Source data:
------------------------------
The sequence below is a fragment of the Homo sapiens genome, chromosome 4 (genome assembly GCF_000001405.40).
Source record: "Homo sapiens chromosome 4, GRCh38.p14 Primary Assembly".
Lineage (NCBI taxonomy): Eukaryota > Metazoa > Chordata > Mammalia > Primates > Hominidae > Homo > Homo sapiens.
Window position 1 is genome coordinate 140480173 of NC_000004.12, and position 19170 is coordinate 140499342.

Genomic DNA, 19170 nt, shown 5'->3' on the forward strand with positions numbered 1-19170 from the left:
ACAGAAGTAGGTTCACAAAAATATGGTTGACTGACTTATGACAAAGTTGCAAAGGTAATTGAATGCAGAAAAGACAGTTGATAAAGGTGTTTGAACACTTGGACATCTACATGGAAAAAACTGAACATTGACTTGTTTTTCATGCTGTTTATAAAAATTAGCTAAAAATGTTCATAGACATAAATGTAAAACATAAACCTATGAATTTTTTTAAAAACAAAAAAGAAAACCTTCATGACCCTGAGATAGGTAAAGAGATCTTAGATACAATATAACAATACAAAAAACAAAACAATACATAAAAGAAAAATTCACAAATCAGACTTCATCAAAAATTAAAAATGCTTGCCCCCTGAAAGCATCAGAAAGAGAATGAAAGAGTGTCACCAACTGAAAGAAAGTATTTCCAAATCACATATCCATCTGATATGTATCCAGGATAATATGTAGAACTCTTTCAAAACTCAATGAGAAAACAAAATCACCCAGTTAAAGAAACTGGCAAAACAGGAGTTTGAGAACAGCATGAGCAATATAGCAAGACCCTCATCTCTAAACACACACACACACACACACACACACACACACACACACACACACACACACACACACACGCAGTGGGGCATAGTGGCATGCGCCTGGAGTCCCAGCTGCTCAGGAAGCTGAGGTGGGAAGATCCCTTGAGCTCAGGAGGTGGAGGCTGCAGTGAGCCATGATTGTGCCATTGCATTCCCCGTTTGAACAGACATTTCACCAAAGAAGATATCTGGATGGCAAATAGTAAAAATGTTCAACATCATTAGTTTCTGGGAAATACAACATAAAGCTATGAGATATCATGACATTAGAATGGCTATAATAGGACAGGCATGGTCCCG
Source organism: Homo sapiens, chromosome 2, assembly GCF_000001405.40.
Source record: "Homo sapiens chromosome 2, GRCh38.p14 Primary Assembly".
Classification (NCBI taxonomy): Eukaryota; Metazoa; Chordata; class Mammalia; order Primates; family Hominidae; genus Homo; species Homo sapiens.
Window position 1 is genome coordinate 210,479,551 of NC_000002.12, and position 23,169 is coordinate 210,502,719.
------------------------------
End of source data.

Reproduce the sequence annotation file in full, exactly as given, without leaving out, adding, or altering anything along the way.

The sequence below is a fragment of the Homo sapiens genome, chromosome 4 (genome assembly GCF_000001405.40).
Source record: "Homo sapiens chromosome 4, GRCh38.p14 Primary Assembly".
Lineage (NCBI taxonomy): Eukaryota > Metazoa > Chordata > Mammalia > Primates > Hominidae > Homo > Homo sapiens.
Window position 1 is genome coordinate 140480173 of NC_000004.12, and position 19170 is coordinate 140499342.

Genomic DNA, 19170 nt, shown 5'->3' on the forward strand with positions numbered 1-19170 from the left:
ACAGAAGTAGGTTCACAAAAATATGGTTGACTGACTTATGACAAAGTTGCAAAGGTAATTGAATGCAGAAAAGACAGTTGATAAAGGTGTTTGAACACTTGGACATCTACATGGAAAAAACTGAACATTGACTTGTTTTTCATGCTGTTTATAAAAATTAGCTAAAAATGTTCATAGACATAAATGTAAAACATAAACCTATGAATTTTTTTAAAAACAAAAAAGAAAACCTTCATGACCCTGAGATAGGTAAAGAGATCTTAGATACAATATAACAATACAAAAAACAAAACAATACATAAAAGAAAAATTCACAAATCAGACTTCATCAAAAATTAAAAATGCTTGCCCCCTGAAAGCATCAGAAAGAGAATGAAAGAGTGTCACCAACTGAAAGAAAGTATTTCCAAATCACATATCCATCTGATATGTATCCAGGATAATATGTAGAACTCTTTCAAAACTCAATGAGAAAACAAAATCACCCAGTTAAAGAAACTGGCAAAACAGGAGTTTGAGAACAGCATGAGCAATATAGCAAGACCCTCATCTCTAAACACACACACACACACACACACACACACACACACACACACACACACACACACACACACGCAGTGGGGCATAGTGGCATGCGCCTGGAGTCCCAGCTGCTCAGGAAGCTGAGGTGGGAAGATCCCTTGAGCTCAGGAGGTGGAGGCTGCAGTGAGCCATGATTGTGCCATTGCATTCCCCGTTTGAACAGACATTTCACCAAAGAAGATATCTGGATGGCAAATAGTAAAAATGTTCAACATCATTAGTTTCTGGGAAATACAACATAAAGCTATGAGATATCATGACATTAGAATGGCTATAATAGGACAGGCATGGTCCCG
Source organism: Homo sapiens, chromosome 2, assembly GCF_000001405.40.
Source record: "Homo sapiens chromosome 2, GRCh38.p14 Primary Assembly".
Classification (NCBI taxonomy): Eukaryota; Metazoa; Chordata; class Mammalia; order Primates; family Hominidae; genus Homo; species Homo sapiens.
Window position 1 is genome coordinate 210,479,551 of NC_000002.12, and position 23,169 is coordinate 210,502,719.